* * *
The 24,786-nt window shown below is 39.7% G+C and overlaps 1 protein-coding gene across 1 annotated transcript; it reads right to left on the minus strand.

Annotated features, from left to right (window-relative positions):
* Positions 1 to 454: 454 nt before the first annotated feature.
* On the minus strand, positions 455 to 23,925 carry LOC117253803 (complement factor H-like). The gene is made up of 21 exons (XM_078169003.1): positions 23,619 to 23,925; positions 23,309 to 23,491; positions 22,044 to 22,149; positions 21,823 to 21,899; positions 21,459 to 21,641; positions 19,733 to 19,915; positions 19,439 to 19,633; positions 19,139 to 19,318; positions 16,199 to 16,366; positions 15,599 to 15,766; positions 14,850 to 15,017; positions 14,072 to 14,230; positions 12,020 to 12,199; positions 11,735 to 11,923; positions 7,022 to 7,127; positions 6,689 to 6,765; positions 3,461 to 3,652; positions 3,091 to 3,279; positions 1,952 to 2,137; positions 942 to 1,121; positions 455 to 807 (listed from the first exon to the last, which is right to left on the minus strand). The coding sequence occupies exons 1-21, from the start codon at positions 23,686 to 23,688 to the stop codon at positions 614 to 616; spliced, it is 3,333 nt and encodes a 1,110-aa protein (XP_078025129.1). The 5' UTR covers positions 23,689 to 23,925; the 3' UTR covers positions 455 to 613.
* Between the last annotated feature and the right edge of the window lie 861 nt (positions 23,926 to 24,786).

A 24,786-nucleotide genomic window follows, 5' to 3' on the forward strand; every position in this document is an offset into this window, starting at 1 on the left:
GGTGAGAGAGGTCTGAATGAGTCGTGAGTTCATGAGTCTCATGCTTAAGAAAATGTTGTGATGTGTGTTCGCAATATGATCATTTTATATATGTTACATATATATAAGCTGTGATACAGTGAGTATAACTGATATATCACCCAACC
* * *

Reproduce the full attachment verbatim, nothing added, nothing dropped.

The 24,786-nt window shown below is 39.7% G+C and overlaps 1 protein-coding gene across 1 annotated transcript; it reads right to left on the minus strand.

Annotated features, from left to right (window-relative positions):
* Positions 1 to 454: 454 nt before the first annotated feature.
* On the minus strand, positions 455 to 23,925 carry LOC117253803 (complement factor H-like). The gene is made up of 21 exons (XM_078169003.1): positions 23,619 to 23,925; positions 23,309 to 23,491; positions 22,044 to 22,149; positions 21,823 to 21,899; positions 21,459 to 21,641; positions 19,733 to 19,915; positions 19,439 to 19,633; positions 19,139 to 19,318; positions 16,199 to 16,366; positions 15,599 to 15,766; positions 14,850 to 15,017; positions 14,072 to 14,230; positions 12,020 to 12,199; positions 11,735 to 11,923; positions 7,022 to 7,127; positions 6,689 to 6,765; positions 3,461 to 3,652; positions 3,091 to 3,279; positions 1,952 to 2,137; positions 942 to 1,121; positions 455 to 807 (listed from the first exon to the last, which is right to left on the minus strand). The coding sequence occupies exons 1-21, from the start codon at positions 23,686 to 23,688 to the stop codon at positions 614 to 616; spliced, it is 3,333 nt and encodes a 1,110-aa protein (XP_078025129.1). The 5' UTR covers positions 23,689 to 23,925; the 3' UTR covers positions 455 to 613.
* Between the last annotated feature and the right edge of the window lie 861 nt (positions 23,926 to 24,786).

A 24,786-nucleotide genomic window follows, 5' to 3' on the forward strand; every position in this document is an offset into this window, starting at 1 on the left:
GGTGAGAGAGGTCTGAATGAGTCGTGAGTTCATGAGTCTCATGCTTAAGAAAATGTTGTGATGTGTGTTCGCAATATGATCATTTTATATATGTTACATATATATAAGCTGTGATACAGTGAGTATAACTGATATATCACCCAACC